Nope. Pretty sure you should not have hit “Submit” on this one bro. I love this site, but your comment right there was short-sighted and belittling. Unless YOU have faced this and have overcome it, GTFO. And if you did? You wouldn’t have posted.

    Carry on.

  14. steelymcbeam6 says: May 12, 2012 12:34 AM

    Trich…stop trying to act holier than thou. Wow what a damn blowhard

  15. wyrdawg says: May 12, 2012 12:38 AM

    afreak2u

    Yes you are.

  16. dabearsk says: May 12, 2012 12:48 AM

    As someone who had his father commit suicide I whole heartedly agree with txxxchief…

    My father made his choice and unfortunately Junior made his..

    Both were extremely selfish especially given the gifts each of them had…

    The Big Man gave so much to each man, and I am not talking about the wordly possesions Junior hadand earned , but rather by all accounts I have read he was a very generous man with his time and was of high character.

    Yet, they chose to give up and check out versus obtaining help and/or working out their issues… Life is hard for all but giving up should never be an option.

    The Big Man has given each of us so much to offer each other…

    My heart breaks for his small children.. such a shame that Junior made that choice…

    t16rich your posts are pretty intolerent of the differing opinions that folks have on these issues, you may want to check yourself before calling people ignorant, disrespectful, etc…

    God bless all..and may he help Junior’s family and friends through these tough times…

  17. ningenito78 says: May 12, 2012 12:54 AM

    RIP Junior.

  18. TaiwanMike says: May 12, 2012 1:00 AM

    Retiring a number is an honor, although this is a very sad way for that honor to be bestowed. It is appropriate for his number to be retired. When I think of the Chargers, four names come to mind: Lance Alworth, Dan Fouts, Don Coryell, and Junior Seau.

  19. demolition510 says: May 12, 2012 1:01 AM

    Rest in paradise Junior. Blessings to your family especially your kids and parents. Classy move to retire 55 Bolts.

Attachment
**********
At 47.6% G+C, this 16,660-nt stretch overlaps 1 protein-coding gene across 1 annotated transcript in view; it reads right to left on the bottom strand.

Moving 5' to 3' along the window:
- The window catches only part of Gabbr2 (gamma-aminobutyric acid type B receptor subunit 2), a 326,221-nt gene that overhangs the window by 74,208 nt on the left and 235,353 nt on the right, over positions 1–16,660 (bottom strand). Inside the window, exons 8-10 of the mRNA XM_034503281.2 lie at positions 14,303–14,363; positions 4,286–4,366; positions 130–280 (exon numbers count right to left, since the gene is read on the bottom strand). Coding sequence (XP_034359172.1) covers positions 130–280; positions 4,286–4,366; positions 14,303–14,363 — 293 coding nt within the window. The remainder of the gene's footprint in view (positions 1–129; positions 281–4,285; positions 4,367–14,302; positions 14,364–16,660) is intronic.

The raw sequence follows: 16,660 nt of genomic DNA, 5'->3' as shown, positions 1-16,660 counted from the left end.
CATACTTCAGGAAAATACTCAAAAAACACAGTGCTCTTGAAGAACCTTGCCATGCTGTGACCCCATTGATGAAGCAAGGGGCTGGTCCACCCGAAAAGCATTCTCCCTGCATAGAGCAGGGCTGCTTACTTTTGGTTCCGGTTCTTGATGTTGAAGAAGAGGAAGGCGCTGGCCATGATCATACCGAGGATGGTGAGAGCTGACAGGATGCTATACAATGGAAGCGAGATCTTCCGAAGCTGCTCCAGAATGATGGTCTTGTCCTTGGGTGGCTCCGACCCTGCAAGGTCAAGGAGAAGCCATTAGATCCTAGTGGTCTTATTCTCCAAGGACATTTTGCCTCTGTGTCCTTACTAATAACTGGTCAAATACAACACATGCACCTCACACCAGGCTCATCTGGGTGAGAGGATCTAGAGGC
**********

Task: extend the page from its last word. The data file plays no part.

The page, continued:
Respectfully,
    The Raider Nation

  20. paulieorkid says: May 12, 2012 1:08 AM

    Tonight was presented as a celebration, and that was the best way to look at a brutal situation. Glad they focused on the positives – that was the right play.

    But having said that, this still hits like a ton of bricks. Seau burned brighter than the other stars in the sky, on both the NFL playing field and the off-field landscape as well.

    Just reeeeal tough to see such a fiery, spirited and passionate warrior like Junior Seau feel awful enough to end it. The Hall of Fame induction, his amazing family, his legions of friends and fans, his charities, his wealth, the San Diego surf, etc., etc., etc.

    With so much to live for – it seems fair to reason that Seau’s pain had to have been EVEN more profound.

    Whoa.

    Sad as hell, man – just wish like hell we could use a mulligan on this one. It just seems so fixable – but none of us know, or can reasonably even assume we know, what Junior was going through.

  21. raiderapologist says: May 12, 2012 1:14 AM

    t16rich says: May 12, 2012 12:23 AM

    I am by no means, a Chargers fan. But are you people posting comments really this stupid and disrespectful? I highly doubt the Chargers will ever find a player who wears the #55 with more pride or skill. Get lost and accept a classy move by the Chargers franchise.

    Call it stupid or disrespectful if you will. I’m not criticizing Seau or claiming he doesn’t deserve respect or recognition for his accomplishments. I just said that retiring numbers is weak, and now I’m saying t16rich is a frontrunner.

  22. mikebrownistheworstownerinprosports says: May 12, 2012 1:21 AM